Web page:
Goshen News, Goshen, IN

August 4, 2013

TECH TALK WITH MIKE: Common social marketing mistakes and how to avoid them

By MIKE GINGERICH
COLUMNIST

— It is no secret that online marketing today is different from traditional marketing.

Gone are the days of simply putting up a website with a, “if we build it, they will come” attitude. It is important in the online marketing scene to intersect with potential customers. By engaging, interacting, and offering tips and ideas, trust can be built that results in sales.  

In social media marketing this type of online interaction has been coined “relationship marketing.” What makes relationship marketing different from traditional marketing is its focus on customer acquisition and retention through satisfaction rather than direct sales tactics. It emphasizes the necessity of maintaining long-term customer relationships beyond intrusive promotional messages. Both inbound digital marketing efforts and social media fall within the realm of relationship marketing.  

So how exactly is modern marketing different from its traditional counterpart?

While traditional marketers conveyed their messages through direct advertising, relational marketers engage their prospective customers through meaningful conversations that makes the company more human, and approachable. This approach realizes the value of relational equity with current and prospective customers, and uses technology both before and after sales to reach and retain them.

Having outlined an overview of what relational marketing is, here are a few common errors that marketers tend to make today in the digital arena. These happen mainly when companies try to apply the old principles of traditional marketing to modern digital and social marketing.  Three common mistakes are:

The hard sell

The hard sell does not work in social media very well simply because an intelligent customer is alert to the ways and tactics of salesmen and gets turned off by being sold.  As well, users of social media are on social media networks to socialize, so a hard pitch to “buy now” is disruptive and often unwanted. A customer prefers information on the ways in which a product can solve the problem. This calls for marketers serving as a industry resource with the information they share.

The key is offering value and assistance, basically being helpful as opposed to high pressure and totally product feature oriented. People will want to learn about your product if they feel the company is reputable and friendly. This means the social perception of a company is growing in importance. Not simply a online review, but based on real and current interaction. The information you offer should speak of your unique value proposition and competitive advantage in ways that solve buyer problems, not as a infomercial. The difference between the two is critical to understand.

One-way communication

If you are only broadcasting information and not responding to questions and comments, you’re going to lose in the new digital marketing arena!  The key is to have active conversations with your prospects on the social networks where your prospects spend time. Conversation means dialogue that is two way.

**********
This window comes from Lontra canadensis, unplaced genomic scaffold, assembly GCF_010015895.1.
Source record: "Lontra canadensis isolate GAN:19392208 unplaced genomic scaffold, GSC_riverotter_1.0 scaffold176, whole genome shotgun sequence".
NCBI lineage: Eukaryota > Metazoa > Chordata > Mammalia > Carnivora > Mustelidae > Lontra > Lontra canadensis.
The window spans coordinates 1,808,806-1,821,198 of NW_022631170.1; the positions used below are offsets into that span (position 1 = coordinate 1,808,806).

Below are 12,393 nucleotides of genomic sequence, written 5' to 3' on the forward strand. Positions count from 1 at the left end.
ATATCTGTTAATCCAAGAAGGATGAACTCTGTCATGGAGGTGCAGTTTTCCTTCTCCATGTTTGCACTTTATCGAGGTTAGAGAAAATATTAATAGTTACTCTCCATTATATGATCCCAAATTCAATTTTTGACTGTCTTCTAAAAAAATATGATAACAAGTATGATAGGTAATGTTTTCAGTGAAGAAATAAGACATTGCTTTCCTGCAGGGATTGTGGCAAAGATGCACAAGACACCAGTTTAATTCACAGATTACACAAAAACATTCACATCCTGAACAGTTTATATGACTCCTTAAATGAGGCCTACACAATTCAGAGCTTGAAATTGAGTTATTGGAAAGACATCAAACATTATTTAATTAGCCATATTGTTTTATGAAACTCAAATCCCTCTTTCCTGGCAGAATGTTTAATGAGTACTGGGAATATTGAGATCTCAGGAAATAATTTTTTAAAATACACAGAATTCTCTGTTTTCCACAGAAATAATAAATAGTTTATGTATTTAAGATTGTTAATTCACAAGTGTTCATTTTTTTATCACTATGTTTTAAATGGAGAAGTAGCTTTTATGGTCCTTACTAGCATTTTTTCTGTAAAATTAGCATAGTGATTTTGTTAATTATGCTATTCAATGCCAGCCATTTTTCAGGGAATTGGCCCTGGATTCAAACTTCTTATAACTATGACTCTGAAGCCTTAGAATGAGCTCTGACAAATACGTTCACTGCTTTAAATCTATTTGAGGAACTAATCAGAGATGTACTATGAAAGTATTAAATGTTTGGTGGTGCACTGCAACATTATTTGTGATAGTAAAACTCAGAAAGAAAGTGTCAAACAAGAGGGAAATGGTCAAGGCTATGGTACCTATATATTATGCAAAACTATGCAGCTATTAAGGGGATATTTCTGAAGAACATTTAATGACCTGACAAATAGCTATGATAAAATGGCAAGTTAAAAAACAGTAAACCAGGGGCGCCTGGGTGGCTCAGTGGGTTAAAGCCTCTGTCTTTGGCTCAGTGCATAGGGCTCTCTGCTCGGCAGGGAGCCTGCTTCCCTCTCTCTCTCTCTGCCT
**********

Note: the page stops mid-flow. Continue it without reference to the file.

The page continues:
Asking questions to find out what the needs and problems are that prospects face, and then offering insight and solutions is truly valuable.  The days of one way pitches are over when it comes to social media marketing. Do not make the mistake of simply queuing up a series of messages and auto-deploying with no plan to monitor, respond, or attempt to engage. Creating dialogue is critical in the social sphere and in the Facebook world in particular.

Removing negative comments

No one really likes interacting with disgruntled customers. The fact is, though, that it happens, whether it is from no fault of the your company or actual product problems. A big way to escalate a situation, however, is to delete negative social comments. In today’s day, deleting is not going to work or last. Someone, somewhere likely saw it and by deleting it, it only raises the question of whether the company is hiding something. Instead, negative comments must be dealt with. A good tactic is to try and post a public reply that is helpful and that attempts to direct the user to off-line methods to move the conversation out of the public sphere so that the details can be addressed. Something like, “I’m sorry to hear of your issues, if you can send the details to support@yourdomain.com” our team will be able to review and look into it.”  This offers the public a way to see your response and can actually build credibility. I have seen where loyal customers come to the aid and chime in with comments and assistance as well, thus making a social “issue” actually into a show of community strength and loyalty to the company.

The bottom line: be real, authentic and helpful. A prospect is looking for help or suggestions to address their problems, not hype or hard sell.   While they may not be ready to buy at the moment, positive interactions can make them come back to buy when they are ready. It’s time to focus on marketing that the customer wants, and is comfortable with. Make way for relationship marketing in your online plans.



Mike Gingerich leads the Social Application division of web design company, Digital Hill Multimedia (http://www.DigitalHill.com). He is a co-founder of TabSite.com, a leader in Facebook fan page tools for businesses. TabSite offers brands the power to boost Facebook marketing with contests and promotions.  For more information on TabSite, please visit www.tabsite.com.